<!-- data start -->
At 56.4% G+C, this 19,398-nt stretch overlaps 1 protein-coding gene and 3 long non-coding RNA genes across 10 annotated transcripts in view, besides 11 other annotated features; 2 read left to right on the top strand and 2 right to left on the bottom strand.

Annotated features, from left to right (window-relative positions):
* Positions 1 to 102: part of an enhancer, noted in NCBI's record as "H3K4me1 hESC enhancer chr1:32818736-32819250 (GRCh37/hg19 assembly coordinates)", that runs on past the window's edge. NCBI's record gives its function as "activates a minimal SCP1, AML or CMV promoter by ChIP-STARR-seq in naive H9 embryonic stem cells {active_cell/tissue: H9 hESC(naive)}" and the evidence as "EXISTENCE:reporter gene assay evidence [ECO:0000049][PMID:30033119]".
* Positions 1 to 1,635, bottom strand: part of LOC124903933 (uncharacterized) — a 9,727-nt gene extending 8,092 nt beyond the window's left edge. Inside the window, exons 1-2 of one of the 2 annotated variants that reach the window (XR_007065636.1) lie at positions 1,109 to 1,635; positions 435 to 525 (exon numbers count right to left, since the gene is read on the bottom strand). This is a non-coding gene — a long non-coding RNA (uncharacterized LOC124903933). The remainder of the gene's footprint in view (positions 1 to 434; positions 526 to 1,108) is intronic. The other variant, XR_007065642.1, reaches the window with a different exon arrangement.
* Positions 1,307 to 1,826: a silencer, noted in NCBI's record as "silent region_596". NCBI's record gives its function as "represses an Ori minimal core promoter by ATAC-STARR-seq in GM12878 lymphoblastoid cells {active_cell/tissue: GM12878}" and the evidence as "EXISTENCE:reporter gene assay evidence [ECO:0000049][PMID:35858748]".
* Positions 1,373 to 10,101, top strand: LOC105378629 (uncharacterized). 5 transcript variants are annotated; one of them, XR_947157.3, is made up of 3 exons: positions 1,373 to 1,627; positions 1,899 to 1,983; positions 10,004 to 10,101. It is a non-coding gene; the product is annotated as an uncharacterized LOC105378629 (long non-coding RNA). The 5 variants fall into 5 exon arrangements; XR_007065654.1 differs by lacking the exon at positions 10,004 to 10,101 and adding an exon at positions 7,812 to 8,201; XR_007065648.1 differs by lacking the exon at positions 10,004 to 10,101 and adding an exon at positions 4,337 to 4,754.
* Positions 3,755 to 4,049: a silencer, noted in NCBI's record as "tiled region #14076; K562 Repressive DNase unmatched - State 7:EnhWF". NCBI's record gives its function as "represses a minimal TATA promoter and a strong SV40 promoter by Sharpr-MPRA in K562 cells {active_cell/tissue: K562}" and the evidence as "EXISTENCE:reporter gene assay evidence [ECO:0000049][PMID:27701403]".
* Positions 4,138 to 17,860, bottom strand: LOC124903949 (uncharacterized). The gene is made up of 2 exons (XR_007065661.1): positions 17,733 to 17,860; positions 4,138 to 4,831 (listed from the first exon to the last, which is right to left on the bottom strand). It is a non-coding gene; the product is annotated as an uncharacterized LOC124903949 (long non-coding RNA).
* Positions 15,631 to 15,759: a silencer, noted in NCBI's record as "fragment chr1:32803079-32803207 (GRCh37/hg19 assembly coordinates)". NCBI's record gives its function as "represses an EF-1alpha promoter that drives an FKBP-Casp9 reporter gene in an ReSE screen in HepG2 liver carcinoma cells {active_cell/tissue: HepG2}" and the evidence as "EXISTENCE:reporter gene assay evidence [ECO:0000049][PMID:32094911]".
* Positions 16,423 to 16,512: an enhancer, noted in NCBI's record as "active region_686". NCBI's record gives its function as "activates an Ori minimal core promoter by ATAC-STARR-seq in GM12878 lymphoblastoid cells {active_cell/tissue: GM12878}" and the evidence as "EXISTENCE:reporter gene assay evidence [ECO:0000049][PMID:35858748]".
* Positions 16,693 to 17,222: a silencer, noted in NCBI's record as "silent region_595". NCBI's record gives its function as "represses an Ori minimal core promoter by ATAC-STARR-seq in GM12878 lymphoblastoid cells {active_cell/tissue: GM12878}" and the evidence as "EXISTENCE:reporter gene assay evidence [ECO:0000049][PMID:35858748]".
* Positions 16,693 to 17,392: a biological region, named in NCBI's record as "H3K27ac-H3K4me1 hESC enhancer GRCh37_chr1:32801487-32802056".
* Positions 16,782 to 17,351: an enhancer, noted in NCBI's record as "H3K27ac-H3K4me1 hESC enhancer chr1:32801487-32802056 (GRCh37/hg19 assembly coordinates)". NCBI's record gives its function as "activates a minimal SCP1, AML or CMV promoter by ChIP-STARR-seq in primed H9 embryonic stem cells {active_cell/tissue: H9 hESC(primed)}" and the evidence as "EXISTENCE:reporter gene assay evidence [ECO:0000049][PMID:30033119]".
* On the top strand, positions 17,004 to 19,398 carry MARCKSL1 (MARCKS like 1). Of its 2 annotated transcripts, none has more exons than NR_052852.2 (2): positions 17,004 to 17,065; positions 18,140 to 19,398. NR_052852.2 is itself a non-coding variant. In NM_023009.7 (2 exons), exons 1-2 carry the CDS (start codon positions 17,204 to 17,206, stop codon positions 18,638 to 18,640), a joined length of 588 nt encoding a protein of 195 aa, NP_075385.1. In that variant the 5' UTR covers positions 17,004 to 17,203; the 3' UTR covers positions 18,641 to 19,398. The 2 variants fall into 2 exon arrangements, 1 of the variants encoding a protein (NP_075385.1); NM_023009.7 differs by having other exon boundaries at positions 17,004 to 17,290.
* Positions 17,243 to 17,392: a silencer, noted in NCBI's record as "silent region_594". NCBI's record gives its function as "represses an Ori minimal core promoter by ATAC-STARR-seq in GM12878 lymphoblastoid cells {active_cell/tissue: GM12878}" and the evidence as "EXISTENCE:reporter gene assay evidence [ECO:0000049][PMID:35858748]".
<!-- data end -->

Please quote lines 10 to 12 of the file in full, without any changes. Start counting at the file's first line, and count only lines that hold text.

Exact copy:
* Positions 16,423 to 16,512: an enhancer, noted in NCBI's record as "active region_686". NCBI's record gives its function as "activates an Ori minimal core promoter by ATAC-STARR-seq in GM12878 lymphoblastoid cells {active_cell/tissue: GM12878}" and the evidence as "EXISTENCE:reporter gene assay evidence [ECO:0000049][PMID:35858748]".
* Positions 16,693 to 17,222: a silencer, noted in NCBI's record as "silent region_595". NCBI's record gives its function as "represses an Ori minimal core promoter by ATAC-STARR-seq in GM12878 lymphoblastoid cells {active_cell/tissue: GM12878}" and the evidence as "EXISTENCE:reporter gene assay evidence [ECO:0000049][PMID:35858748]".
* Positions 16,693 to 17,392: a biological region, named in NCBI's record as "H3K27ac-H3K4me1 hESC enhancer GRCh37_chr1:32801487-32802056".